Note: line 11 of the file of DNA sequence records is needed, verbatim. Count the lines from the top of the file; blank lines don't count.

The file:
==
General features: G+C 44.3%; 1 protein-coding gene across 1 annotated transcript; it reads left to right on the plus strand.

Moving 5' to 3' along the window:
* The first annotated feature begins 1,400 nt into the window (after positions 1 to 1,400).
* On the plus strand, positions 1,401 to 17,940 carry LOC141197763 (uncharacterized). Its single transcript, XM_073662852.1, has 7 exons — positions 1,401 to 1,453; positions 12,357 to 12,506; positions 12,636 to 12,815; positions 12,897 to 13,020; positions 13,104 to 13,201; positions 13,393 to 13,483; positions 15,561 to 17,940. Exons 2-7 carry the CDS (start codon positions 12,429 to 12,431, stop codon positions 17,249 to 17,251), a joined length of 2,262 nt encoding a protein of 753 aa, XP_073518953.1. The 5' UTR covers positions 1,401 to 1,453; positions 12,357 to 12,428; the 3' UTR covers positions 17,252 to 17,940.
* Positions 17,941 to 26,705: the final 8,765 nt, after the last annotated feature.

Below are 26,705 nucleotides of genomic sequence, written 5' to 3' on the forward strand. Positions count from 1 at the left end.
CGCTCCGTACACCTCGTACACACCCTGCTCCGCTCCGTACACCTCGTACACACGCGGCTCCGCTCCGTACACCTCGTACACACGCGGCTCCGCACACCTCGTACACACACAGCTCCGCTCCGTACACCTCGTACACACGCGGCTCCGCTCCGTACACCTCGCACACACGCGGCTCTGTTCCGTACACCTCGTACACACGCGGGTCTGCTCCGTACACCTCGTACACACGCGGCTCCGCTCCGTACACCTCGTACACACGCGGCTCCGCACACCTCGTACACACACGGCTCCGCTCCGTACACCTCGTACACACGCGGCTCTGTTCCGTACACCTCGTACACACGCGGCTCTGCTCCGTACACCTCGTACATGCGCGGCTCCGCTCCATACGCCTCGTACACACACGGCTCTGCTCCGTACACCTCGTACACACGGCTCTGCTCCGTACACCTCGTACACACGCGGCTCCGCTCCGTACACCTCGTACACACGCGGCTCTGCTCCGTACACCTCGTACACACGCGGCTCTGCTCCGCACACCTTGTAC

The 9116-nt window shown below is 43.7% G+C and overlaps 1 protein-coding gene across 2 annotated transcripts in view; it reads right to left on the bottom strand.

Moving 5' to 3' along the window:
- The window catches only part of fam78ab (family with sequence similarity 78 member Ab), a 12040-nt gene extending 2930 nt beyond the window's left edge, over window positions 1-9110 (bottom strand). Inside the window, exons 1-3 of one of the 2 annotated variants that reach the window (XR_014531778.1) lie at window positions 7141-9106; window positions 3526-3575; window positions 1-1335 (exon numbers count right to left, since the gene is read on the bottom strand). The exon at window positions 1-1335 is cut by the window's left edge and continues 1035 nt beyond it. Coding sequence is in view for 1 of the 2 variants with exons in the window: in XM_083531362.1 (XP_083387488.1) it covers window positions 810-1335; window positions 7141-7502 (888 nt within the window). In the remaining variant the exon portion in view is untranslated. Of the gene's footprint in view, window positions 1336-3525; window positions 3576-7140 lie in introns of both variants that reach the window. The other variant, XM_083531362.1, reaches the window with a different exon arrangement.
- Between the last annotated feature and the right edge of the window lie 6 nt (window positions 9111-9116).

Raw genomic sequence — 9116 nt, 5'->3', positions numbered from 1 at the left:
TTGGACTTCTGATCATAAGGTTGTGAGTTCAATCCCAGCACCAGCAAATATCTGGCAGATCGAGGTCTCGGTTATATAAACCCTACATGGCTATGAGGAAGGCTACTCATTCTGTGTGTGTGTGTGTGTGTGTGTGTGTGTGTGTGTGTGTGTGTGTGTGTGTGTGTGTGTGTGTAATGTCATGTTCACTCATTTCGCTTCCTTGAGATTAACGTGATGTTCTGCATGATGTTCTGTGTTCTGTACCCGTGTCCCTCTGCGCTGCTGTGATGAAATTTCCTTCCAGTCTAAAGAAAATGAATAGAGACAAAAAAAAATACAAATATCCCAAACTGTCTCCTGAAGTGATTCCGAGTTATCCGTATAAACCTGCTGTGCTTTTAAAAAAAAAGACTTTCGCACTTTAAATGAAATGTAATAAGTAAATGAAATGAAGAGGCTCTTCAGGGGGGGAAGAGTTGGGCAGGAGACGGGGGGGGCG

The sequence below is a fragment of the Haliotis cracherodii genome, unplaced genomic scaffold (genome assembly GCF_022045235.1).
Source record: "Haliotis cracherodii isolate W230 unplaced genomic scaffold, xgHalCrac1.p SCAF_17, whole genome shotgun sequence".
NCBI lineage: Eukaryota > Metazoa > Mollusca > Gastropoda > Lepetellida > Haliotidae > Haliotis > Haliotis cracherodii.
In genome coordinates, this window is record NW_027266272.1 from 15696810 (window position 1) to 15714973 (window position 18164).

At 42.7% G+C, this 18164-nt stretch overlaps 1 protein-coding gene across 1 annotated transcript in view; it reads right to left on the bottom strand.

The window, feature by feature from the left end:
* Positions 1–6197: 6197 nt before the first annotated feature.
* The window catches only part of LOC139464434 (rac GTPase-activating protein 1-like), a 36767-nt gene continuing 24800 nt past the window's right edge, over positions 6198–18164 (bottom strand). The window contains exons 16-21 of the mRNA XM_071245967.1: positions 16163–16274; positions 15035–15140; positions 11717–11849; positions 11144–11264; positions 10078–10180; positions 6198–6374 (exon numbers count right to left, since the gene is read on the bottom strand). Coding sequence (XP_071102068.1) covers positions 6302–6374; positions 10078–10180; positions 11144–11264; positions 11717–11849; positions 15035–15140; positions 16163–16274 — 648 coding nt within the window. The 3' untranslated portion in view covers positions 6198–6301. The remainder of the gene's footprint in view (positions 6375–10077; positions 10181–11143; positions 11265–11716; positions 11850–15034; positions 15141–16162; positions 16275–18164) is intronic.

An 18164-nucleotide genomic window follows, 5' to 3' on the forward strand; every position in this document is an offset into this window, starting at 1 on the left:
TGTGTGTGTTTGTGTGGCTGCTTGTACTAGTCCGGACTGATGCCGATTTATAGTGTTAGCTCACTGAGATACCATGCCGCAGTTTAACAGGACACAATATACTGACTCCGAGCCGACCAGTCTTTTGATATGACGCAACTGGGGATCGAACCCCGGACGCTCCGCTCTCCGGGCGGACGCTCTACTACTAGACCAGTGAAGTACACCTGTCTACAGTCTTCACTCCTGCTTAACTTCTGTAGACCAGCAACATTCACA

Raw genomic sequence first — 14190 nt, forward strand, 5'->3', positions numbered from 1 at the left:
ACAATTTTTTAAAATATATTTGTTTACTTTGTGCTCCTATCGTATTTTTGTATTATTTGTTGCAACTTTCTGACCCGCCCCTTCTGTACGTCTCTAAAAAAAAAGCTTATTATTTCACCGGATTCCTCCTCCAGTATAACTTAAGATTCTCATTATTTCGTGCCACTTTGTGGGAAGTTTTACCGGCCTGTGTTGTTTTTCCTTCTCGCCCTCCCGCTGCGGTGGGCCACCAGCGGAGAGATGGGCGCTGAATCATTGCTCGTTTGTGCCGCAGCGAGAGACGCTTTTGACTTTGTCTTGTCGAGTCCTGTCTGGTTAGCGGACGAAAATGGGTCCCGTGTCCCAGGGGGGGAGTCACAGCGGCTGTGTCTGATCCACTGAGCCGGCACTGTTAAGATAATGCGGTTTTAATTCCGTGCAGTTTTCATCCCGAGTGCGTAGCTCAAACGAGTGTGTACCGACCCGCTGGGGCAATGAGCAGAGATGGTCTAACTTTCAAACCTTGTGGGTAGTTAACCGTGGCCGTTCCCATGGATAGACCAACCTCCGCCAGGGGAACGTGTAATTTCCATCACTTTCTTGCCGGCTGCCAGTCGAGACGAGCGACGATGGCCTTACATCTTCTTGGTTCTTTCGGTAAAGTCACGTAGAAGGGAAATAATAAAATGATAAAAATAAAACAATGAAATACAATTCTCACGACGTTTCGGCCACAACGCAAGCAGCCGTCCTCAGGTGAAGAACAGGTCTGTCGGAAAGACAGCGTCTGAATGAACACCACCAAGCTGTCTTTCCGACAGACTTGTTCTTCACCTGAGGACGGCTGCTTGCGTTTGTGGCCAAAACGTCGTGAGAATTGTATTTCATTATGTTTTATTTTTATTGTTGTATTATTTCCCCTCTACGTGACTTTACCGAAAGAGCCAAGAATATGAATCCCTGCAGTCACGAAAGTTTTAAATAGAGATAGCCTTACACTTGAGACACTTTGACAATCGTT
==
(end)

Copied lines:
- Between the last annotated feature and the right edge of the window lie 6 nt (window positions 9111-9116).